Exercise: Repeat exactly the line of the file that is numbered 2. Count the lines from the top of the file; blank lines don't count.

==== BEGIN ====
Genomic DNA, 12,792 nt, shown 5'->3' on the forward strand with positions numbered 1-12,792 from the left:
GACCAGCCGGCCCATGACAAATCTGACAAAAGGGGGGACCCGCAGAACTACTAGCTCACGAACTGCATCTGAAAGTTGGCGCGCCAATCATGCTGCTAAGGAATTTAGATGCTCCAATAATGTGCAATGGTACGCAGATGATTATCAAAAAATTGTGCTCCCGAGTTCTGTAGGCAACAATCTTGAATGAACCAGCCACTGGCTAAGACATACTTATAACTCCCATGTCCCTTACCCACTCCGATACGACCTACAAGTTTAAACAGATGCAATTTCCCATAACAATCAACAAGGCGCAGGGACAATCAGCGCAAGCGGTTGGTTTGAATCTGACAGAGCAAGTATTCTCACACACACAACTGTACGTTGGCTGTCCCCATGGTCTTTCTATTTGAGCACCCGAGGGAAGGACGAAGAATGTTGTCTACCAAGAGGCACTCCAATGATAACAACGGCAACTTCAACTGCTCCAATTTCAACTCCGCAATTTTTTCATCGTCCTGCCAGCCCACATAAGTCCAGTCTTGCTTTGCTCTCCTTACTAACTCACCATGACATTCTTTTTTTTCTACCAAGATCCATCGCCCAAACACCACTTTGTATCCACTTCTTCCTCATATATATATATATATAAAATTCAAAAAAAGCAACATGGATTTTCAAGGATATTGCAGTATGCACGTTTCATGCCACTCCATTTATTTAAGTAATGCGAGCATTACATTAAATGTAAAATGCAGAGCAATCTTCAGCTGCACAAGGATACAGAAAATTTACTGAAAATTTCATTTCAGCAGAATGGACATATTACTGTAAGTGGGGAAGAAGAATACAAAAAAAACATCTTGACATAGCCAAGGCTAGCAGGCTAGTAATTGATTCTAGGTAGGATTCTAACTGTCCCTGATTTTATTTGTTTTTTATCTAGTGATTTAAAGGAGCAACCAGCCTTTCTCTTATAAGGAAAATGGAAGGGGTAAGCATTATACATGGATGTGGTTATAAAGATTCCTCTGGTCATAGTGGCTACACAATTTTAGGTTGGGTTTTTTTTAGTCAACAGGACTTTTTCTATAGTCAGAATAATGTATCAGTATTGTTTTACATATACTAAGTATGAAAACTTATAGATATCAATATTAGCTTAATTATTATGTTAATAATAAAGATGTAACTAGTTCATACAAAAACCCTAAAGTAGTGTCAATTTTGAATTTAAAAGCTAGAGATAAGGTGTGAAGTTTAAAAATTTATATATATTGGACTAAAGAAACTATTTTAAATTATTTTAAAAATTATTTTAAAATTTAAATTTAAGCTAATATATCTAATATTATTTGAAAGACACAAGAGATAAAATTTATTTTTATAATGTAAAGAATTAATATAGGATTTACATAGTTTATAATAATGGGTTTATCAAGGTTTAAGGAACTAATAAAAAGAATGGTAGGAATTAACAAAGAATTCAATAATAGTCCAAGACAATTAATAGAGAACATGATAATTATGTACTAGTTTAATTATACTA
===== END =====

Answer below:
GACCAGCCGGCCCATGACAAATCTGACAAAAGGGGGGACCCGCAGAACTACTAGCTCACGAACTGCATCTGAAAGTTGGCGCGCCAATCATGCTGCTAAGGAATTTAGATGCTCCAATAATGTGCAATGGTACGCAGATGATTATCAAAAAATTGTGCTCCCGAGTTCTGTAGGCAACAATCTTGAATGAACCAGCCACTGGCTAAGACATACTTATAACTCCCATGTCCCTTACCCACTCCGATACGACCTACAAGTTTAAACAGATGCAATTTCCCATAACAATCAACAAGGCGCAGGGACAATCAGCGCAAGCGGTTGGTTTGAATCTGACAGAGCAAGTATTCTCACACACACAACTGTACGTTGGCTGTCCCCATGGTCTTTCTATTTGAGCACCCGAGGGAAGGACGAAGAATGTTGTCTACCAAGAGGCACTCCAATGATAACAACGGCAACTTCAACTGCTCCAATTTCAACTCCGCAATTTTTTCATCGTCCTGCCAGCCCACATAAGTCCAGTCTTGCTTTGCTCTCCTTACTAACTCACCATGACATTCTTTTTTTTCTACCAAGATCCATCGCCCAAACACCACTTTGTATCCACTTCTTCCTCATATATATATATATATAAAATTCAAAAAAAGCAACATGGATTTTCAAGGATATTGCAGTATGCACGTTTCATGCCACTCCATTTATTTAAGTAATGCGAGCATTACATTAAATGTAAAATGCAGAGCAATCTTCAGCTGCACAAGGATACAGAAAATTTACTGAAAATTTCATTTCAGCAGAATGGACATATTACTGTAAGTGGGGAAGAAGAATACAAAAAAAACATCTTGACATAGCCAAGGCTAGCAGGCTAGTAATTGATTCTAGGTAGGATTCTAACTGTCCCTGATTTTATTTGTTTTTTATCTAGTGATTTAAAGGAGCAACCAGCCTTTCTCTTATAAGGAAAATGGAAGGGGTAAGCATTATACATGGATGTGGTTATAAAGATTCCTCTGGTCATAGTGGCTACACAATTTTAGGTTGGGTTTTTTTTAGTCAACAGGACTTTTTCTATAGTCAGAATAATGTATCAGTATTGTTTTACATATACTAAGTATGAAAACTTATAGATATCAATATTAGCTTAATTATTATGTTAATAATAAAGATGTAACTAGTTCATACAAAAACCCTAAAGTAGTGTCAATTTTGAATTTAAAAGCTAGAGATAAGGTGTGAAGTTTAAAAATTTATATATATTGGACTAAAGAAACTATTTTAAATTATTTTAAAAATTATTTTAAAATTTAAATTTAAGCTAATATATCTAATATTATTTGAAAGACACAAGAGATAAAATTTATTTTTATAATGTAAAGAATTAATATAGGATTTACATAGTTTATAATAATGGGTTTATCAAGGTTTAAGGAACTAATAAAAAGAATGGTAGGAATTAACAAAGAATTCAATAATAGTCCAAGACAATTAATAGAGAACATGATAATTATGTACTAGTTTAATTATACTA